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Russians hit by sanctions as Putin rages against West’s ’empire of lies’

Russian banks teeter on edge of crisis and some oligarchs speak out against war, with one proposing an end to ‘state capitalism’

People stand in line to withdraw money from an ATM of VTB Bank in downtown Moscow, Russia, Monday, Feb. 28, 2022. (AP Photo/Pavel Golovkin)
People stand in line to withdraw money from an ATM of VTB Bank in downtown Moscow, Russia, Monday, Feb. 28, 2022. (AP Photo/Pavel Golovkin)

MOSCOW, Russia — The ruble collapsed Monday, Russians sought to withdraw their savings and a prominent tycoon urged an end to “state capitalism” in Russia as the country reeled from the effects of Western sanctions over the Kremlin’s invasion of Ukraine.

President Vladimir Putin raged against the West as he convened a meeting with officials including central bank chief Elvira Nabiullina and the CEO of Russia’s largest lender Sberbank, German Gref, to address what the Kremlin called a new “economic reality.”

“The Western community, which I called ‘the empire of lies’ in my speech, is trying to implement sanctions against our country,” he said.

The financial turmoil came on the first working day after Western allies agreed on a new volley of financial sanctions, including removing some Russian banks from the SWIFT bank messaging system, and freezing central bank assets.

Billionaire Mikhail Fridman last week became the first oligarch to speak out against Putin’s invasion of Ukraine and on Monday fellow tycoon Oleg Deripaska said it was time to put an end to “state capitalism” in Russia.

“It is necessary to end all this state capitalism,” Deripaska said on messaging app Telegram.

Russian businessman Mikhail Fridman attends a conference of the Israel Keren Hayesod foundation in Moscow, Russia, on September 17, 2019. (AP Photo/Pavel Golovkin, Pool)

“If this is a real crisis then we need real crisis managers and not fantasists with a bunch of silly presentations,” said the 54-year-old.

Billionaire Oleg Tinkov also spoke out against war, saying countries should spend money on medicine and research and not hostilities, while a spokeswoman for tycoon Roman Abramovich said he had been involved in ending the Ukraine hostilities.

Ruble in freefall

The ruble fell sharply at the start of currency trading, reaching 100.96 to the dollar, compared to 83.5 on Wednesday, the day before the invasion of Ukraine, and 113.52 to the euro, compared to 93.5 before the assault.

This fluctuation came after the ruble-based MOEX index increased the upper trading limit.

The ruble later rallied slightly to 98.6 to the dollar and 108.7 to the euro.

Russia’s central bank announced that it would not open trading in stocks at the Moscow Exchange on Monday “due to the situation that has arisen.”

People stand in line to withdraw money from an ATM in Sberbank in St. Petersburg, Russia, February 25, 2022. Russians flocked to banks and ATMs on Thursday and Friday shortly after Russia launched an attack on Ukraine and the West announced crippling sanctions. According to Russia’s Central Bank, on Thursday alone Russians have withdrawn 111 billion rubles (about $1.3 billion) in cash. (AP Photo/Dmitri Lovetsky)

It said it would make an announcement about trading for the next day by Tuesday morning.

The Kremlin acknowledged the impact, with spokesman Dmitry Peskov saying that “the Western sanctions are hard, but our country has the necessary potential to compensate the damage.”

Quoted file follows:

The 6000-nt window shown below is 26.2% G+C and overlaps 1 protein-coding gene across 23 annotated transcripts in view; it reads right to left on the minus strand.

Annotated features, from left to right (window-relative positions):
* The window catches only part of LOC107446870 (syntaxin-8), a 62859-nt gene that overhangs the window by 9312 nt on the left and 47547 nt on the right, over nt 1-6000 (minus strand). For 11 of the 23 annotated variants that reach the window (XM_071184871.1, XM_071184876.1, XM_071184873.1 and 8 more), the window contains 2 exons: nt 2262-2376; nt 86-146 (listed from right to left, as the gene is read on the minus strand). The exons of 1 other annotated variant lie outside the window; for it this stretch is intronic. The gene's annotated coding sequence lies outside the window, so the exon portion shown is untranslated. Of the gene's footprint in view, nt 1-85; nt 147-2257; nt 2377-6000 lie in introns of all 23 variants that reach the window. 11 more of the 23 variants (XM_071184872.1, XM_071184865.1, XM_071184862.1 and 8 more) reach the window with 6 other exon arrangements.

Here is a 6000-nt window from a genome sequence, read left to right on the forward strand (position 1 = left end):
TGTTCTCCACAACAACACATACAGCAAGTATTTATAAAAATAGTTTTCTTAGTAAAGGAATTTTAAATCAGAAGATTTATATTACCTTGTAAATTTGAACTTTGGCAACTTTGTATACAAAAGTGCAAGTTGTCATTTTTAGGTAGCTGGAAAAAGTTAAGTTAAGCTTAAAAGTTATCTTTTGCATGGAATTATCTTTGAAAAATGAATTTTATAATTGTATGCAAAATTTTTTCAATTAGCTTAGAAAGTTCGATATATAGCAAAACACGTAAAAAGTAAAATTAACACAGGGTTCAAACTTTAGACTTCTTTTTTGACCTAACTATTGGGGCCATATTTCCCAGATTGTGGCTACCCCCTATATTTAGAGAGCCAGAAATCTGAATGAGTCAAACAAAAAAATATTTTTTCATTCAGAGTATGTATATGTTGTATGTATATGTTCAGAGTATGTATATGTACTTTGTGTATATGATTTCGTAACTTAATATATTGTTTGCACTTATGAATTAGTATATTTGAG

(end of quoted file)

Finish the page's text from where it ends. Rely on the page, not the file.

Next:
The ruble had already fallen sharply against the main world currencies due to the erupting conflict.

Many Russians lined up at ATMs over the weekend, seeking to withdraw ruble savings and exchange them for foreign currency before rates plunged further.

In the second-largest city of Saint Petersburg, some 20 customers waiting outside a branch of Raiffeisen Bank Russia said they wanted to withdraw their cash.

Kremlin spokesman Dmitry Peskov moderates Russian President Vladimir Putin’s annual press conference at the Manezh exhibition hall in central Moscow, December 23, 2021. (Natalia Kolesnikova/AFP)

‘No trust in banks’

“We went through all these cataclysms in 1998, so we have no trust in the authorities or in banks,” said Anton Zakharov, 45.

He drew a parallel between the current situation and Russia’s financial crisis in August 1998, when the government defaulted on domestic debt and the ruble was devalued.

“It’s safer to keep it at home: we’ve no idea what will happen now,” added Svetlana Paramonova, 58.

The Russian central bank on Monday took emergency measures to prop up the economy, hiking the key interest rate to 20 percent from 9.5% to “support financial and price stability and protect citizens’ savings from depreciation.”

This took the interest rate to a historic high.

The Bank of Russia also banned brokers from selling securities on behalf of foreign clients.

People stand in line to withdraw money from an ATM in Sberbank in St. Petersburg, Russia, Feb. 25, 2022 (AP Photo/Dmitri Lovetsky)

As part of a flurry of measures, the finance ministry announced that Russian resident companies that earn income from exports from Monday will have to sell 80% of their foreign currency earnings.

“The ratcheting up of Western sanctions over the weekend has left Russian banks on the edge of crisis,” said Capital Economics.

Alexei Vedev, a financial analyst at Moscow’s Gaidar Institute for Economic Policy, praised the central bank for “acting rationally” to reduce uncertainty.

“The introduction of restrictions by the central bank, the finance ministry and the Moscow stock exchange lowers volatility,” he told AFP.

He added that the Russian financial system will change due to sanctions, in a way that will “become clear later, when the geopolitical situation becomes clear.”

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